Youth are a heterogeneous group, and so projects ought to use multiple forms of communication to reach the widest possible audience (social media, radio, TV, local newspapers and magazines, word of mouth, etc.). It is also important to be flexible, with different levels of engagement, at different times and in different formats, to enable youths to participate in a form that suits with their time, cultural and other social commitments. Training and support should be provided to the young people engaged in the project to assist them to engage other young people, with different organisations, and with the community in general.
Another key step is to promote positive and productive partnerships between young people and adults. Adults need to be aware not only of the purpose and role of youth participation, but also of their important role as a guide and a mentor. Though not essential (and often not practical due to budget constraints), it can often help to have a particular staff member identified as a youth engagement worker who can provide support and training to both young people and other employees. As can be seen in Hart’s Ladder, it is the partnership between young people and adults that leads to the best results. Adults need to adapt to youth participation processes at least as much as young people do. Therefore, it is important to recognise the importance of ongoing training and development for adults as well as young people.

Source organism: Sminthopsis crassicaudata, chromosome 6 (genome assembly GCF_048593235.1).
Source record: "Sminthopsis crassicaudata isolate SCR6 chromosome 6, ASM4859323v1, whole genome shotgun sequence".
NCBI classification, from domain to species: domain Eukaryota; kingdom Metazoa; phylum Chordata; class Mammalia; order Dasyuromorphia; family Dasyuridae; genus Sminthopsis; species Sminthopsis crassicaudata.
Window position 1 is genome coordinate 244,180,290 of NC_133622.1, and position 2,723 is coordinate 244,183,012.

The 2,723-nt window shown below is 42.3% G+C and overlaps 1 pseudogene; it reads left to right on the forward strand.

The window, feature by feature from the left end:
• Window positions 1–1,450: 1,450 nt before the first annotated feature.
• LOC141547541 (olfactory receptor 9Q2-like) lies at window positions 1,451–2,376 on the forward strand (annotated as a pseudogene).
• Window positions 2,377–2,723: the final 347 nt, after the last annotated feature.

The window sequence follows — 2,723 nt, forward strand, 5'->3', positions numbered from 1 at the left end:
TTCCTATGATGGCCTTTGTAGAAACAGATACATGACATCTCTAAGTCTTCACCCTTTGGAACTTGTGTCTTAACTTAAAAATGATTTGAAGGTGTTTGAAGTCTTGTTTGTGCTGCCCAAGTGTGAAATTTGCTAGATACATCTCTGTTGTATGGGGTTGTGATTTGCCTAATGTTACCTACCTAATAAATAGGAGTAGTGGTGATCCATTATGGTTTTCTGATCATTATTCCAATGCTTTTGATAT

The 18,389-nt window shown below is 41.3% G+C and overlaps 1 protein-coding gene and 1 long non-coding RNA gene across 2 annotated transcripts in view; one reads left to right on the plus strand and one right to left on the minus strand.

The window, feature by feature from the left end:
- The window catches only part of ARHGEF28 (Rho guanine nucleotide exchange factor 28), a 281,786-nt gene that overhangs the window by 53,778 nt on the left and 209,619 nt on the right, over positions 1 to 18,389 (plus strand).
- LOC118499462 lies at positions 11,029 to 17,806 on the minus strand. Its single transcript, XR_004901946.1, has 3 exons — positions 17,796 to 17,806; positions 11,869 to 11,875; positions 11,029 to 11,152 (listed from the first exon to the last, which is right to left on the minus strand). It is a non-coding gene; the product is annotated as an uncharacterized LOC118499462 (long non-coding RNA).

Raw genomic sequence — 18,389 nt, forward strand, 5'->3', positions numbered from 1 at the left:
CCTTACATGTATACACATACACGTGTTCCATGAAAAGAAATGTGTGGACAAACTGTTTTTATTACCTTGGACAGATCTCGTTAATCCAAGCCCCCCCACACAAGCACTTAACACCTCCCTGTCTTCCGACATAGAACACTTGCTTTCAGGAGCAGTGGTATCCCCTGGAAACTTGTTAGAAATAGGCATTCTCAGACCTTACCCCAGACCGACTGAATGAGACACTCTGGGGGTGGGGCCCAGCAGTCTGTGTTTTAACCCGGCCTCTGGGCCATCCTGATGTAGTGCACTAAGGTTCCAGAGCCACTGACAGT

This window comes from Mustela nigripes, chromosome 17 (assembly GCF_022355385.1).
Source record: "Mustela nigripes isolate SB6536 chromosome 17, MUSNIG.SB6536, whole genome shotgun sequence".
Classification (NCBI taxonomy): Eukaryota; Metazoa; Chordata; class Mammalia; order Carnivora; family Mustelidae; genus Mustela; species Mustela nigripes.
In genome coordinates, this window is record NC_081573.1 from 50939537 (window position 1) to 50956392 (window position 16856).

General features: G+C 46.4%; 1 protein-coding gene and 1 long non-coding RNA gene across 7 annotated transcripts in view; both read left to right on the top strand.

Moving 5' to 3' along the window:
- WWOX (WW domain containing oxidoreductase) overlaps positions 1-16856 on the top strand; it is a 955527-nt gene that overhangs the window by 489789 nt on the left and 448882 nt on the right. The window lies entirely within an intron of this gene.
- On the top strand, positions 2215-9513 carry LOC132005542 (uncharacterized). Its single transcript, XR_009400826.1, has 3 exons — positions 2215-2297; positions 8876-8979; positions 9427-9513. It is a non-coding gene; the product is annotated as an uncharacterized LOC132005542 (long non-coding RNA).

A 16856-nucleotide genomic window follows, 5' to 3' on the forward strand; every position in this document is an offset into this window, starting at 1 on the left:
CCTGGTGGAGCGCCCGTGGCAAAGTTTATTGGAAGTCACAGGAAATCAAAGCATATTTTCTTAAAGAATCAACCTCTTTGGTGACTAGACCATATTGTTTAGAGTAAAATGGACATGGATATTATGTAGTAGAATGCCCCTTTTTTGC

Negative perceptions of youth, age separation, and negative or overly romantic stereotypes hinder youth participation within organisations (see this article about different pathways to inclusive participation for youth). It is imperative to improve the image of youth, both amongst themselves, within the community, and within society in general. Public celebrations of successes, ongoing communication with the community through media and events, and focusing on young people’s strengths are key activities to improve the perception of young people.
Finally, the spaces, structures and institutions in which youth participation occurs must be youth-friendly, actively supporting the unique talents and strengths of young people. Structural barriers often hinder youth participation; facilitative structures, protocols and policies at all levels of the organisation will help to ensure young people have a genuine voice.
Increased recognition of the skills and talents of young people, and improved ways to incorporate their perspectives and ideas into organisations and program will greatly improve results at an individual, community, national and international level. Youth participation is increasingly recognised as a vital part of any organisation, and particularly those working with marginalised or disadvantaged groups. Young people know best their own needs, and are in the best position to know what solutions will be effective. Our role is to provide the environment for them to have an active say in the decisions that affect them.
This article is cross posted from Why Devwith permission from the author. The article can be viewed here.